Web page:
Sometimes when the 6-year-old and I get mad at each other we just pass notes back and forth under his bedroom door.
I have a lot of books on my nightstand, but the most valuable is the one I like to read that never fails to put me to sleep within three to five pages. Previously, it was Italo Calvino’s Invisible Cities. Currently, it’s Charles Simic’s Dime-Store Alchemy: The Art of Joseph Cornell. These are books that have good sentences but structures that knock me out — not in the “wow” sense, but the “ZZZ” sense.
When my wife can’t sleep she reads A Bird in the Hand, a book of chicken recipes.
Whatever works, man…
“There’s nothing about fame that I’ve ever seen that is healthy… it’s very hard to survive.”
When I read Kevin Alexander’s “I Found the Best Burger Place in America. And Then I Killed It,” a story about naming a #1 burger joint only to see it quickly shuttered, I immediately thought of “The Broccoli Tree: A Parable,” described as “some thoughts on what can be lost, and what can’t be, when we share what we love.”
To share something is to risk losing it, especially in a world where sharing occurs at tremendous scale and where everyone seems to want to be noticed, even if only for cutting down a beloved tree. […] And the truth is, if we horde and hide what we love, we can still lose it. Only then, we’re alone in the loss.
I think about The Broccoli Tree all the time, now, especially when it comes to fame. Emily Dickinson wrote some terrific poems asking why anybody would want it:
I’m Nobody! Who are you?
Are you – Nobody – too?
Then there’s a pair of us!
Don’t tell! they’d advertise – you know!
How dreary – to be – Somebody!
How public – like a Frog –
To tell one’s name – the livelong June –
To an admiring Bog!
Kay Ryan has a poem called “Lime Light” that goes:
One can’t work
by lime light.
the kitchen table.
The fruit purveyor’s
what daylight did.
Food critic Helen Rosner points out — along with the ethical pitfalls of the burger piece (turns out the owner was already in deep trouble before the list) — that some restaurant owners actively dodge any such list hype to avoid Instagram tourists, etc.:
Kenny Shopsin, the late proprietor of Manhattan’s idiosyncratic Shopsin’s restaurant, was famous for giving false information to guidebooks in order to keep ‘review trotters’ away from his door.
They know what Emily D knew:
Fame is a bee.
It has a song—
It has a sting—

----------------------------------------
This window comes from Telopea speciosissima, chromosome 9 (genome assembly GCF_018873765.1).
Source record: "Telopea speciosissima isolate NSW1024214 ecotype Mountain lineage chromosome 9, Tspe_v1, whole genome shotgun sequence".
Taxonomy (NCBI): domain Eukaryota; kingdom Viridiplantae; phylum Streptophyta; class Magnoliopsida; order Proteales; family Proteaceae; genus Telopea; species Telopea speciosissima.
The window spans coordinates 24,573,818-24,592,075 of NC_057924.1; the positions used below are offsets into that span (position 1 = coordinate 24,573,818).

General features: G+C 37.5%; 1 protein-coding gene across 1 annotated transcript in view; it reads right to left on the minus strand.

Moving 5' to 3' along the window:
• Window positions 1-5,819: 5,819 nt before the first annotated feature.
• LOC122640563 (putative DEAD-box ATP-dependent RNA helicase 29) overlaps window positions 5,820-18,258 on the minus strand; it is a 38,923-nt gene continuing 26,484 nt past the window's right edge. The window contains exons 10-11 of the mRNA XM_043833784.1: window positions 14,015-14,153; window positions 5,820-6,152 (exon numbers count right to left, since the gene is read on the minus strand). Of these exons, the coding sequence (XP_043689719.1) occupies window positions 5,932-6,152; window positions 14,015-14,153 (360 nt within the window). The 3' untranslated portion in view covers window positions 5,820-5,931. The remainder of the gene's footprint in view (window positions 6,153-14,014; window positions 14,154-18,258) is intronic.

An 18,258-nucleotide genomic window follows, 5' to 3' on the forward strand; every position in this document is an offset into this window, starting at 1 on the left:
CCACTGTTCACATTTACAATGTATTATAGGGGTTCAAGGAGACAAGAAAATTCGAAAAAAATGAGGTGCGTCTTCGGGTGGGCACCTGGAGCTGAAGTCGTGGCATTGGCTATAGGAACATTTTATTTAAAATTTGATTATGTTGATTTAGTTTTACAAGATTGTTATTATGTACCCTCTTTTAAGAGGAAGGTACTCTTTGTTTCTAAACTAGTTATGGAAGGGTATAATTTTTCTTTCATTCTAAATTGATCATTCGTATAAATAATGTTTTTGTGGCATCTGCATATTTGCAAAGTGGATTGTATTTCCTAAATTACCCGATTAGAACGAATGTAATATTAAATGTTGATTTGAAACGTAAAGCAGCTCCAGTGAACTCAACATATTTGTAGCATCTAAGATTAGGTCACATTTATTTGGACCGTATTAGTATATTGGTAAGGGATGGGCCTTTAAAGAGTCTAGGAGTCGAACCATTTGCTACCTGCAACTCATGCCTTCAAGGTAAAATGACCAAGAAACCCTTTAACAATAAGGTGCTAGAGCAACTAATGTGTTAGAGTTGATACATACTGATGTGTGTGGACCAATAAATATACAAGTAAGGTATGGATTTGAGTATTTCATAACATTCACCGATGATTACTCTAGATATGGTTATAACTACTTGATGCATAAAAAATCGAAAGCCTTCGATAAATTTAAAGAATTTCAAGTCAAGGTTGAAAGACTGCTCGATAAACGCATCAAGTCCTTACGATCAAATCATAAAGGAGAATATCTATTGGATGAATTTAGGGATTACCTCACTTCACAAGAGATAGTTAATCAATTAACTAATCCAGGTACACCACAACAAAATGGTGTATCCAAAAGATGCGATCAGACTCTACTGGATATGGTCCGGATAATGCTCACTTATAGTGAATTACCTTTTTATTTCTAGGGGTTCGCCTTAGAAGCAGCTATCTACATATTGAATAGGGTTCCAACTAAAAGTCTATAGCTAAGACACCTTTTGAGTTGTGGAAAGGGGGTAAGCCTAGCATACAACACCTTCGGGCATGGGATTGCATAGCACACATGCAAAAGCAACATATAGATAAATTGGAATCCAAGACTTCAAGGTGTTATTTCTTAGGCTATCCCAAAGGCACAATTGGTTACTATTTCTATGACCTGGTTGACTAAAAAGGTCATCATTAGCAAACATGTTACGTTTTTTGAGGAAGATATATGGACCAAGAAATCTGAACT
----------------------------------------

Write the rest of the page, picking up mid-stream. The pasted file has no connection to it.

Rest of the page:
Ah, too, it has a wing.
Detritus explores the leftover scraps and byproducts of the art-making process that artists do not discard for a number of compelling reasons.
Wendy exhibited empty sketchbooks with all the pages torn out. (More at KQED: “ICA’s ‘Detritus’ Looks at What Artists Leave Behind.”)
Einstein supposedly said that creativity is the residue of wasted time, but I think a lot about the residue of creativity. Sometimes that residue is a work of art, but more often than not, it’s a tiny trail of waste —debris, dust, shavings, clippings, trash, etc.
I love it when artists collect and display this residue. (Sometimes they even sell it.) One of my favorite parts of Edward Carey’s show at the Austin Public Library was a bowl of his pencils, used all the way to the stumps.
Years ago, I saw a show of book carver Brian Dettmer, and there was a box of his X-acto blades on a pedestal. (He estimates he goes through “15-50 blades a day, usually switching over to a new blade every ten minutes to half hour.”
In 2013, designer Craighton Berman ran a funny, tongue-in-cheek Kickstarter called “The Campaign for the Accurate Measurement of Creativity.” It included a “Sharpener Jar” — “a product designed to quantify creative output.”
Since I wrote Show Your Work! in 2013, I’ve been interested in how artists share their process, how social media allows you to share when there’s nothing, really, to share, and how sometimes the scraps and ephemera from our process can turn into their own attractions. (Above: Amanda Palmer’s sticky notes posted while working on The Art of Asking: “[I] was trying to find a way to share their colorful beauty without also revealing their content.”)